1. James Dunn: “Matthew and Luke knew Mark as such and were able to draw on his version of the tradition at a literary level and often did so… At the same time, however, it would be improper to ignore the fact that in a good number of cases, illustrated above, the more natural explanation for the evidence is not Matthew's or Luke's literary dependence on Mark, but rather their own knowledge of oral retellings of the same stories (or, alternatively, their own oral retelling of the Markan stories).” [Jesus Remembered, 222.]
      Craig Blomberg: “[As James Dunn suggests], until the amount of verbal parallelism becomes large enough to suggest knowledge of written sources or demonstrates theologically or stylistically motivated changes from earlier documents, we should assume that the differences among the Synoptics stem from the natural freedom of oral storytellers to vary minor details in their accounts that do not affect the overall meaning of their stories. [The Historical Reliability of the Gospels 2nd ed. (IVP, 2007), 60.]
  • Churches cooperatively rehearsed-guarded story accuracy

    A group of people sit around in a circle. They all have check marks next to them. One has a speech bubble with Jesus face in it. There is a large checkmark in the bottom right.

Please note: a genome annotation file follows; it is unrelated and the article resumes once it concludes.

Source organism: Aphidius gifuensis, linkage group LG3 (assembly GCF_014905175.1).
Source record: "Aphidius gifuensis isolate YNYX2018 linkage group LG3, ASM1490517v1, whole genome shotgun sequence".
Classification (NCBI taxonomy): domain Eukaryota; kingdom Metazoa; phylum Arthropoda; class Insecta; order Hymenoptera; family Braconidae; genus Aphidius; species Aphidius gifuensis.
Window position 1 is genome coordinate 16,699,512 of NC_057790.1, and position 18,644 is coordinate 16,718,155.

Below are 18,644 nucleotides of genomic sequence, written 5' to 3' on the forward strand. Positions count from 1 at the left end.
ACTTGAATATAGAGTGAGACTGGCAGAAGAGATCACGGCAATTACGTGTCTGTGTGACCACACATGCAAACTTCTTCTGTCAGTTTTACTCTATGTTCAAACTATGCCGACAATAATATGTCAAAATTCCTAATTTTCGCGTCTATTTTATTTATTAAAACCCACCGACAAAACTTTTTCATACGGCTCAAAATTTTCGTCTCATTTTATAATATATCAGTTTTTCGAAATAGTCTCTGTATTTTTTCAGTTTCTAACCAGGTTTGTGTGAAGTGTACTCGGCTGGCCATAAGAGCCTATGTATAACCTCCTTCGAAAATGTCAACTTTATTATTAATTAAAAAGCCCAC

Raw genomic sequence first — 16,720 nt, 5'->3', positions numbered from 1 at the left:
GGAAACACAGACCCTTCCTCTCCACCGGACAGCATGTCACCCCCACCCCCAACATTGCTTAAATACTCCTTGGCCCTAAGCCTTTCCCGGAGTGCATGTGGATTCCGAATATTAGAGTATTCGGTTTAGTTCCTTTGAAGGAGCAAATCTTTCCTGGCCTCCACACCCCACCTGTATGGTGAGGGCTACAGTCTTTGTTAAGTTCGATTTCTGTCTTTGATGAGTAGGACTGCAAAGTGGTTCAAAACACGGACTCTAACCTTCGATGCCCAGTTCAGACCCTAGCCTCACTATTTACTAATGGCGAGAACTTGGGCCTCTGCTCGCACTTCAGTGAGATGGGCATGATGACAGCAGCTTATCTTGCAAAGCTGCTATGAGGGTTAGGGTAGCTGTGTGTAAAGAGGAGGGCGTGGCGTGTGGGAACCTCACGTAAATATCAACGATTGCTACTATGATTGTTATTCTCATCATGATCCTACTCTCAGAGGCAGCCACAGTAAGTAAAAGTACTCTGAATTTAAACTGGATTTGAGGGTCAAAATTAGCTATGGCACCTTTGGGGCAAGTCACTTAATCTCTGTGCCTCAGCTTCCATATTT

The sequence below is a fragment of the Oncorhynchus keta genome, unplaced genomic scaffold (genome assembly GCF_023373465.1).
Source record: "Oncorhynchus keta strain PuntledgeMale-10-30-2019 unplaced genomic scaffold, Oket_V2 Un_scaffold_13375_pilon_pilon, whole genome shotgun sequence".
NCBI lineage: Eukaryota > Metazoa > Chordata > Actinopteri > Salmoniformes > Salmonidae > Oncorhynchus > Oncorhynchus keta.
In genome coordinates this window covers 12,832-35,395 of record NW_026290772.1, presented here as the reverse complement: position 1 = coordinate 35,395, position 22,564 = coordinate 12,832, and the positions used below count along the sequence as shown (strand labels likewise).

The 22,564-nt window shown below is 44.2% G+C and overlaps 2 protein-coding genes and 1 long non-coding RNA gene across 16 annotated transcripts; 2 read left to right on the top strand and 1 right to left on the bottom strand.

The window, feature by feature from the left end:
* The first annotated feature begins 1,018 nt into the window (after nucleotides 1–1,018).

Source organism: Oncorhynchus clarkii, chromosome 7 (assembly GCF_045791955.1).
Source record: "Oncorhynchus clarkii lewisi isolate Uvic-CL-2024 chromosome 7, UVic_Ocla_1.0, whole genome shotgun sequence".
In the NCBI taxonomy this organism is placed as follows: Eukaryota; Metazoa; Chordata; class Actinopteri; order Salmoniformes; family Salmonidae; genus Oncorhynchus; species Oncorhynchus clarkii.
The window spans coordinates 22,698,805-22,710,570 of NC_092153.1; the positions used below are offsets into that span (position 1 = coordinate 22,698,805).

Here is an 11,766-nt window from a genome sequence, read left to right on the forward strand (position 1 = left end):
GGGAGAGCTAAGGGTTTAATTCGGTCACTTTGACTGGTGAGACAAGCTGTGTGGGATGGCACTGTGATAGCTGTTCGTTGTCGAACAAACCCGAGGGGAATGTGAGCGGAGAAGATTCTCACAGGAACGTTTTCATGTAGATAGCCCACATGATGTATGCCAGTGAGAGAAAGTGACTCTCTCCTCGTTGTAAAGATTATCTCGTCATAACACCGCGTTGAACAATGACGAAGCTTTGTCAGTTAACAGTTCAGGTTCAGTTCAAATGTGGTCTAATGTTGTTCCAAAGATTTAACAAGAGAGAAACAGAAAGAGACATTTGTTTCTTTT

Early Christian churches cooperatively guarded the stories of Jesus through regular group-rehearsals (when they gathered on Sundays), and zealously worked to preserve the accuracy throughout the various tellings of their treasured stories.

    • Paul Eddy and Gregory Boyd: “A most significant expression of this historical awareness is that it is frequently the case in predominantly oral settings that, within the context of the performance arena, the audience shares in the responsibility of accurately preserving the essential historical remembrances. That is, if an oral performer misrepresents the tradition—sometimes in even relatively minor ways-the audience frequently corrects him in the midst of the performance.84 Hence, while the performer is entrusted with expressing and creatively adapting traditional oral material to each new setting, the collective memory of the community stands as a counterbalancing authority over each specific performance and over each individual tradent.” [The Jesus Legend (Baker, 2007), 147.]
    • E.g. Bailey knew of this phenomenon 1st hand, living 40 years with Middle-Eastern oral communities)1